Functional screening of VoTPS cDNAs in engineered yeast
We have previously shown that the in vivo assessment of sesqui-TPS clones in yeast allows technically reliable and cost-effective means for the characterization of sesqui-TPS . To evaluate the biochemical activities of the two cDNAs, their ORFs were individually cloned under the Gal10 promoter in the pESC-Leu2d plasmid . VoTPS1 and VoTPS2 cDNAs were then expressed in the EPY300 yeast strain, which was previously engineered to synthesize abundant FPP, an immediate precursor of sesqui-TPS [20,26]. The volatile metabolites synthesized from the transgenic EPY300 strain were sequestered by dodecane overlain in the culture. Accordingly, the dodecane fraction from the culture medium was analyzed by GC-MS, and newly synthesized terpenoids were analyzed in comparison with the electron impact (EI) mass fragmentation pattern and RIs of standards or MS library data. As a result, six new terpenoids unique to VoTPS1-expressing or VoTPS2-expressing yeast were identified (Fig. 3A; Table S1). The yeast expressing VoTPS1 produced predominantly δ-elemene and germacrene D (Fig. 3A, peaks 1 and 2, respectively), and a minor amount of germacrene B (Fig. 3A, peak 3). It was previously reported that germacrene C is unstable and thermally converted to δ-elemene in GC-MS analysis , so the appearance of δ-elemene in GC was further assessed at different GC inlet temperatures. Upon injection of the sample at an inlet temperature of 300 °C, a dominant peak of δ-elemene appeared, but this peak completely disappeared when the sample was injected at 150 °C inlet temperature, with a noticeable increase in the baseline (Fig. 3B). Germacrene C could not be detected, as it is continuously converted to the fast-eluting δ-elemene during its migration on the GC column, and thus increased the baseline. The published tomato recombinant germacrene B/germacrene C synthase  and germacrene D standards were used to unambiguously determine the chemical identities of the VoTPS1 products (Fig. S3). Therefore, the VoTPS1 clone encodes a multiproduct sesqui-TPS synthesizing germacrene C and germacrene D as major terpenes. On the other hand, the yeast expressing VoTPS2 produced a major terpene (Fig. 3A, peak 4) whose EI fragmentation and RI matched with those of valerena-4,7(11)-diene in the MS library (massfinder 4). As minor products, bicyclogermacrene and alloaromadendrene (Fig. 3A, peaks 5 and 6, respectively) were also detected.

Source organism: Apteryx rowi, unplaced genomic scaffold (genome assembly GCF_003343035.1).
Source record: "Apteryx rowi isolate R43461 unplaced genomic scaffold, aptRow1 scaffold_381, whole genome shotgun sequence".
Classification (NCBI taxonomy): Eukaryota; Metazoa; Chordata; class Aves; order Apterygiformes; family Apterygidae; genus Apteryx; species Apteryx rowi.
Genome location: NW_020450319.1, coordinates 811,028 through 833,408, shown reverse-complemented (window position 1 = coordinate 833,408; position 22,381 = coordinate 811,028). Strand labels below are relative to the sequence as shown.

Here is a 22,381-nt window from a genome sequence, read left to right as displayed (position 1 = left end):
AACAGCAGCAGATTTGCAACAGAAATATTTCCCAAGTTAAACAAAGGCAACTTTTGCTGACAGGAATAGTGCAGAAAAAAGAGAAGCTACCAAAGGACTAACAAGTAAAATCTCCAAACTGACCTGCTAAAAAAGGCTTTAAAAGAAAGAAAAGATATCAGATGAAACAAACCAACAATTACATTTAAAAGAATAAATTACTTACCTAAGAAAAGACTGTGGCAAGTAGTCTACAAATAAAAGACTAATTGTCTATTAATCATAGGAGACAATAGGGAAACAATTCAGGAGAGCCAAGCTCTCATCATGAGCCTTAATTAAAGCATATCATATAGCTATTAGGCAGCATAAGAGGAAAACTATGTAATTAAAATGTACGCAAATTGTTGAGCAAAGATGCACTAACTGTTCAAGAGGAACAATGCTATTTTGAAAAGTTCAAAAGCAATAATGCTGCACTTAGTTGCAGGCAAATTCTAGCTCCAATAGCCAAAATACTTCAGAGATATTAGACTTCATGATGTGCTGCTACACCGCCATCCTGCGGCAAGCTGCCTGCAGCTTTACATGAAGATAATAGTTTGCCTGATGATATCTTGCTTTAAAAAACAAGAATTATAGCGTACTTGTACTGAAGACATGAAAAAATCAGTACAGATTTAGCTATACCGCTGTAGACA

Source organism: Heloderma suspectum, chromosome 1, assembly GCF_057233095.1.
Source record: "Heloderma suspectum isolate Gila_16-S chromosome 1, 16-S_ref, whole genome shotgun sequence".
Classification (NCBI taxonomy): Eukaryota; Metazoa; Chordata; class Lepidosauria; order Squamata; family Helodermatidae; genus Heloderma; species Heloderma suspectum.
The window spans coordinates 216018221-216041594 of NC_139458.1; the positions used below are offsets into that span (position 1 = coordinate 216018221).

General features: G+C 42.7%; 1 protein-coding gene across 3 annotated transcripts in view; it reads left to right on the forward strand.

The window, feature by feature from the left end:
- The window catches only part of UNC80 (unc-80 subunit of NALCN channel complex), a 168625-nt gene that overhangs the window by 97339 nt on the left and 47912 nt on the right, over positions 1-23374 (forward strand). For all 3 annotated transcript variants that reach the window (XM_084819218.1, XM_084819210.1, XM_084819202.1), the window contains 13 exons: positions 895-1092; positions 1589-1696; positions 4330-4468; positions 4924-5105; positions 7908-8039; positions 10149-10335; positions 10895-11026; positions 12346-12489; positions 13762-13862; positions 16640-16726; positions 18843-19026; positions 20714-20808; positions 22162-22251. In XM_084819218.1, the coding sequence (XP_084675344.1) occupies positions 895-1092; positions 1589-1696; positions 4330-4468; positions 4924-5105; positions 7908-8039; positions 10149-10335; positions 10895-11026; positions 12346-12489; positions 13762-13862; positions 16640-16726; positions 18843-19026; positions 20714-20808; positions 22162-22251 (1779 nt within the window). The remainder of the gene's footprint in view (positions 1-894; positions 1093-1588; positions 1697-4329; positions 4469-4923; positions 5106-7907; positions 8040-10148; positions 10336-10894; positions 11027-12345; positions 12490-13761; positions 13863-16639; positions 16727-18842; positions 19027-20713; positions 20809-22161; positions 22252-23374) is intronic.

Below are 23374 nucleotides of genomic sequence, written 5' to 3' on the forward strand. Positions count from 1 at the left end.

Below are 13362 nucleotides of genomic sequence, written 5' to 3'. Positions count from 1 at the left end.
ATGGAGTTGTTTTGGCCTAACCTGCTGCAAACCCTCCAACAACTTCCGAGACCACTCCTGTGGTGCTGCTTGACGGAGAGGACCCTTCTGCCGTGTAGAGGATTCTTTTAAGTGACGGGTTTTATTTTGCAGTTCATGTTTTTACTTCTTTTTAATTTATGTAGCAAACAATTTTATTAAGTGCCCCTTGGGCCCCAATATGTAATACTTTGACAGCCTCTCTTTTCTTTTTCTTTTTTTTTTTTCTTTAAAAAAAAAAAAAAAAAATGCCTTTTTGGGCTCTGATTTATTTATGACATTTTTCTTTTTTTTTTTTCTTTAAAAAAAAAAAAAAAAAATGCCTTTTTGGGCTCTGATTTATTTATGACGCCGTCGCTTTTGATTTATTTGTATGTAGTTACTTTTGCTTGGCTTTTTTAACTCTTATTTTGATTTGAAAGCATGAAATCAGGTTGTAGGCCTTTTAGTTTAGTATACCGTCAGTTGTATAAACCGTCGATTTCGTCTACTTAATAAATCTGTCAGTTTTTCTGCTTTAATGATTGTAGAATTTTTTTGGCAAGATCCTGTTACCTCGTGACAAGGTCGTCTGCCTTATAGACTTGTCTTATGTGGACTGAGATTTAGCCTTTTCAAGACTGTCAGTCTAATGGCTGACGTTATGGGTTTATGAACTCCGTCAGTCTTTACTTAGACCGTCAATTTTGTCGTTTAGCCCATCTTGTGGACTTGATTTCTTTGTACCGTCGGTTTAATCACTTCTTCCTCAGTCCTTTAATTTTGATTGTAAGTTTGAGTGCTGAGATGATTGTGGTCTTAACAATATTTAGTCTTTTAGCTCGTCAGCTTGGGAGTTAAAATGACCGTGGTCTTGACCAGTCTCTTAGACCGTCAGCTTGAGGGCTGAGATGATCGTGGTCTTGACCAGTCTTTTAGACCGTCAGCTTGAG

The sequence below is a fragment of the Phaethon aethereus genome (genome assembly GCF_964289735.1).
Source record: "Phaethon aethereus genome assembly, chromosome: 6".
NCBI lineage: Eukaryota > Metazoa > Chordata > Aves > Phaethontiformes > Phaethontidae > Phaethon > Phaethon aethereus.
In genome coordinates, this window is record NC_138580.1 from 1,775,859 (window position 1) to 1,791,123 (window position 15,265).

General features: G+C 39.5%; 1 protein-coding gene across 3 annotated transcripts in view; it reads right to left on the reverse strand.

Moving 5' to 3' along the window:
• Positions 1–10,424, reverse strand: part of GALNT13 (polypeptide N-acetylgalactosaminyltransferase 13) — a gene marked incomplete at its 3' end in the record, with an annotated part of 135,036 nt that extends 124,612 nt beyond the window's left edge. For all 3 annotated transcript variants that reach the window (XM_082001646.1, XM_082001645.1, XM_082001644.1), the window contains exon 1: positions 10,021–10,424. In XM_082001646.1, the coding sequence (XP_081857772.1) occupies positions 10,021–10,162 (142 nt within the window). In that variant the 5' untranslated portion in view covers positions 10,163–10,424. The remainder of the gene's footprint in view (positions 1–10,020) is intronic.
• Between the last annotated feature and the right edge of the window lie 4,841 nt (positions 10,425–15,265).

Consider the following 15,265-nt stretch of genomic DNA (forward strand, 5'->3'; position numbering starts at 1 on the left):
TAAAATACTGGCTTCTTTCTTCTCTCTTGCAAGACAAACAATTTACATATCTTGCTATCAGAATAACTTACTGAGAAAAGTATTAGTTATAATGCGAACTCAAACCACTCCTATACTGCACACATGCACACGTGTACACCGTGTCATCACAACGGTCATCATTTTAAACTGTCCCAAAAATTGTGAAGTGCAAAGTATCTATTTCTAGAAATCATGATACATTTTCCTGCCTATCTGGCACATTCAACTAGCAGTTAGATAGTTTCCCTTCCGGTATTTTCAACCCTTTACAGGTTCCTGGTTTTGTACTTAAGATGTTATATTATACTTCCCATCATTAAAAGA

Characterization of the VoTPS2 product
To ensure that the compound at peak 4 of Fig. 3A was valerena-4,7(11)-diene, we attempted to purify the compound from the dodecane layer of the culture; however, it was difficult to separate the compound at peak 4 from dodecane, owing to their similar chemical properties. Therefore, instead of dodecane, a hydrophobic resin (Amberlite) was added to the yeast culture, and ∼ 0.7 mg of peak 4 was purified from the resin. When the purified product was analyzed by NMR, the chemical shifts from the 13C-NMR perfectly matched those of the published NMR signals of valerena-4,7(11)-diene [28,29] (Table S2). However, 1H-NMR data overlapped with other contaminants, making accurate integration and signal assignments very difficult. As an alternative approach, a commercially available natural product, valerenic acid, was used to synthesize valerena-4,7(11)-diene by sequential reductions of the C12 carboxylic acid. The chemically synthesized valerena-4,7(11)-diene standard and the purified compound were then analyzed on three different GC columns, including one chiral-selective column (DB1, DB-wax, and cyclodex B). The retention time of the synthesized standard and the compound at peak 4 were identical in all three columns, and they showed identical EI fragmentation patterns (Fig. 4). When the valerena-4,7(11)-diene standard was spiked with the purified compound and the mixture was analyzed by GC, perfectly symmetrical single peaks were obtained from all three columns. Therefore, the 13C-NMR and GC-MS analyses (i.e. EI fragmentation and retention time) confirmed that the enzymatically synthesized compound at peak 4 is valerena-4,7(11)-diene.